By Chris Havel
Special to Event USA
GREEN BAY, Wis. – The Packers’ greatest challenge coming out of the bye week is simple: Next series up.
Aaron Rodgers-centric team must change from “pass first” to “1st down” first
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The Packers (4-3) should look no further than the first down stick to see their future. That goes for the offense and the defense in a season that has been turned upside down by injuries, culminating with Aaron Rodgers’ broken collarbone.
All of the preconceived goals: The NFC North Division title, a first-round bye and a spot in the NFC Divisional playoffs, with a rematch vs. Atlanta – or whomever – the NFC Championship.
The time for resetting the bar is past.
That was one of the purposes of the bye week.
Now it’s time to determine how to best proceed.
Here’s a to-do list:
** Aaron Jones must be established as the lead running back. That means he gets 75-percent of the rushing attempts in the foreseeable future.
Where would the Packers be without Jones? My guess is 3-4.
I doubt they defeat the Cowboys in Dallas without Jones’ 100 yards-plus breakout performance. Less time should be spent on how to utilize Ty Montgomery – the unseated incumbent – and more on how to feature perhaps the most explosive weapon in a suddenly depleted arsenal.
Jones should be given every chance to use his running skills to become the preferred way to move the football. Whether head coach Mike McCarthy elects to do that with base personnel – two wide receivers, a tight end, a fullback and Jones – or some other variation is up to him.
What matters is that Jones’ success becomes a team goal. When he plays well, the Packers have a chance to compete.
Montgomery’s reduced role seems clear: He is the back who spells Jones in the first three quarters, enters the game to attack a specific favorable match-up, and is used to run the clock with a lead in the final six minutes of a game.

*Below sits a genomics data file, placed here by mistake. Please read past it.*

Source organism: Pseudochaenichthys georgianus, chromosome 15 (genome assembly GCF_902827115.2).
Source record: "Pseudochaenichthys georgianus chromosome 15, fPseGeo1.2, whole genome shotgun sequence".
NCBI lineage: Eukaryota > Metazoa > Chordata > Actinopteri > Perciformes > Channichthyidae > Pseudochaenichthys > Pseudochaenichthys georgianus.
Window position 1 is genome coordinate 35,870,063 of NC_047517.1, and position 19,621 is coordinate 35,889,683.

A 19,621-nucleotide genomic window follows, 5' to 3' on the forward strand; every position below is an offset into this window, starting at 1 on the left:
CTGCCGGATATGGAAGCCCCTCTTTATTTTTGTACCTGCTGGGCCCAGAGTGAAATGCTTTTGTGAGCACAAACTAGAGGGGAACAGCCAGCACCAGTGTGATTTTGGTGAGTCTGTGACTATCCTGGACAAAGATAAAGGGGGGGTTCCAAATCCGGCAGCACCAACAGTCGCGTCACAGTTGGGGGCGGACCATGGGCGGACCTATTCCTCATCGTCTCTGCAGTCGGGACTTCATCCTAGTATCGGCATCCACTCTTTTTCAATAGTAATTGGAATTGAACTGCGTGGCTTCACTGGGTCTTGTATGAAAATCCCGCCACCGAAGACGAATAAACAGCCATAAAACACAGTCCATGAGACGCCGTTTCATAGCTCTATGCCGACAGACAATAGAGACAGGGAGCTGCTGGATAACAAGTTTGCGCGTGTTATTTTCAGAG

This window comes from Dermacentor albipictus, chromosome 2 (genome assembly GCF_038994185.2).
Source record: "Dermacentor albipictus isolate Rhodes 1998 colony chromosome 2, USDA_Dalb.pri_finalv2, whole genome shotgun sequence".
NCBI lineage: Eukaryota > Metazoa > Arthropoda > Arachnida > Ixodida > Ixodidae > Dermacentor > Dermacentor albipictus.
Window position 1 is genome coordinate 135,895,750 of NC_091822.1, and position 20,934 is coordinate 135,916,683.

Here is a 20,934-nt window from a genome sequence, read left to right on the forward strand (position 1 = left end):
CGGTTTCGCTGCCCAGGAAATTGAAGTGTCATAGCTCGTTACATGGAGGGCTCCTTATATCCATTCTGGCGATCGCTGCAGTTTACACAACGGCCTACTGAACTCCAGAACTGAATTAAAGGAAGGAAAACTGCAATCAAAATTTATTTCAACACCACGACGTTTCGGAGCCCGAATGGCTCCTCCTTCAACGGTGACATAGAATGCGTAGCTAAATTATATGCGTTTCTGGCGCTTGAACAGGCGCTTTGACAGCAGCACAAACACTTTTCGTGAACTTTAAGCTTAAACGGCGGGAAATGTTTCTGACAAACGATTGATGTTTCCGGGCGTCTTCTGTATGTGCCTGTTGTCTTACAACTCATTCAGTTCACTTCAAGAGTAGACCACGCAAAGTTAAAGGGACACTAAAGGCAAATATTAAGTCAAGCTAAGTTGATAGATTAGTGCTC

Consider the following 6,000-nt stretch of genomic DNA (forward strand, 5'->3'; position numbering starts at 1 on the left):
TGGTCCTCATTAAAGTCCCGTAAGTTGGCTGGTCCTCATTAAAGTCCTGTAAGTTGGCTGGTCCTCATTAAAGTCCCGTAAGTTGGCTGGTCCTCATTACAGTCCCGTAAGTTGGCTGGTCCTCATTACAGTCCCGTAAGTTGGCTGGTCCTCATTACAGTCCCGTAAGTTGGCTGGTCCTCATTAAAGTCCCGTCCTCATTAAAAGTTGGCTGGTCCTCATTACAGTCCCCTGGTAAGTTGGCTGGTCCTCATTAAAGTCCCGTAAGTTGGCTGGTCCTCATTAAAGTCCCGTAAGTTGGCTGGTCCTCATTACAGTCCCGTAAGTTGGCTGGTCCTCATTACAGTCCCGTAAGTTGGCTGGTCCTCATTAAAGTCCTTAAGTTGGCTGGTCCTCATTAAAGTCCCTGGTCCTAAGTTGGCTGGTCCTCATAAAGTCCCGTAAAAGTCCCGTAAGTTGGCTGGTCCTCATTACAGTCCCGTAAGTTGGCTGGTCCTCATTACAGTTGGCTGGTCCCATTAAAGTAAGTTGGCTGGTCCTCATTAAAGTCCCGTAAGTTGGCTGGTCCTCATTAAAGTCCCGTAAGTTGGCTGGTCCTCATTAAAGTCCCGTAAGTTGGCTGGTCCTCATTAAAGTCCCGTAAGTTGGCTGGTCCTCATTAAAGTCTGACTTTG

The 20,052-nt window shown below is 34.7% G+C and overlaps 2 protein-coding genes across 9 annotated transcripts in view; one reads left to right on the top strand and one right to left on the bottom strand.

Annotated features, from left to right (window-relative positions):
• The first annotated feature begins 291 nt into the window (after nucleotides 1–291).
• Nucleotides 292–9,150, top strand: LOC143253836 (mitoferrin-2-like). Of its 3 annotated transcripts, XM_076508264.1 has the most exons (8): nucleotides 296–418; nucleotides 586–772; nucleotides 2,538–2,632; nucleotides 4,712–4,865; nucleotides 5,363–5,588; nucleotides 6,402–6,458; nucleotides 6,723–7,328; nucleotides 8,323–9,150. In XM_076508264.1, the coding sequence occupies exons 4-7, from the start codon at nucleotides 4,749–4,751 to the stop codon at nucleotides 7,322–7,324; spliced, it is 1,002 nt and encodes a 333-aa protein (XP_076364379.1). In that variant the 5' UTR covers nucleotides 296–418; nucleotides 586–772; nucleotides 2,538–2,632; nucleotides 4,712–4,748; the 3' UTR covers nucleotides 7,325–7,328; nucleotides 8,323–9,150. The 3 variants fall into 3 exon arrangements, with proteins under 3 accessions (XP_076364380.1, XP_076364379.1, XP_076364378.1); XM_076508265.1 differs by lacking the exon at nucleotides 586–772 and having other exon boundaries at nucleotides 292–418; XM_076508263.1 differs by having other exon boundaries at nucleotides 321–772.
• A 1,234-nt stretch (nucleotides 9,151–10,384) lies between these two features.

The sooner that happens the better it is for the team.
** Clay Matthews should be moved to inside linebacker. Pair him next to Blake Martinez, rather than opposite Nick Perry, and the linebackers become more explosive and dangerous.
Is there a better chance to get to the opposing quarterback with Jake Ryan or Kyler Fackrell/Vince Biegel on the field? The answer is obvious, but only if Fackrell develops or Biegel emerges as a legitimate pass-rush threat.
Ahmad Brooks’ comeback from concussion and back problems is significant. Brooks is a proven pass rusher and Matthews’ move to the middle also could pave a way for him to play more.
Either way, the Packers’ defense is better with Matthews in the middle, especially with Martinez’s development. Suddenly, what not so long ago was a weakness isn’t anymore.
** The double-tight end formation needs to become a staple. That is unless McCarthy elects to go with more triple-tight end formations.
Either way, the lame-duck Martellus Bennett, the under-used Lance Kendricks and the afterthought Richard Rodgers need to be on the field more.
That should be obvious to everyone from Brett Hundley, who benefits by their presense, to the running backs and the offensive line, who do likewise.
Does the offense still run through the receivers? Yes.
The difference is that the running game and short- to intermediate passing game must set up the perimeter passing attack. It’s going to be Jones, Montgomery, Bennett, Kendricks and co. who must light the fuse for Jordy Nelson, Davante Adams and Randall Cobb.
** Brett Hundley needs to take Rodgers’ advice and R-E-L-A-X. It’s easier said than done, but Hundley’s advantage is that he’s been here for three-plus seasons. If McCarthy didn’t believe in him by now, he’d have been long gone.
He’s diminishing his edge if he acts like it’s his first day on the job. This isn’t about replacing Rodgers – which is impossible – it’s about giving the other 52 players a chance to compete.
If he does that more often than not, the Packers will win games and Rodgers’ return will be relevant.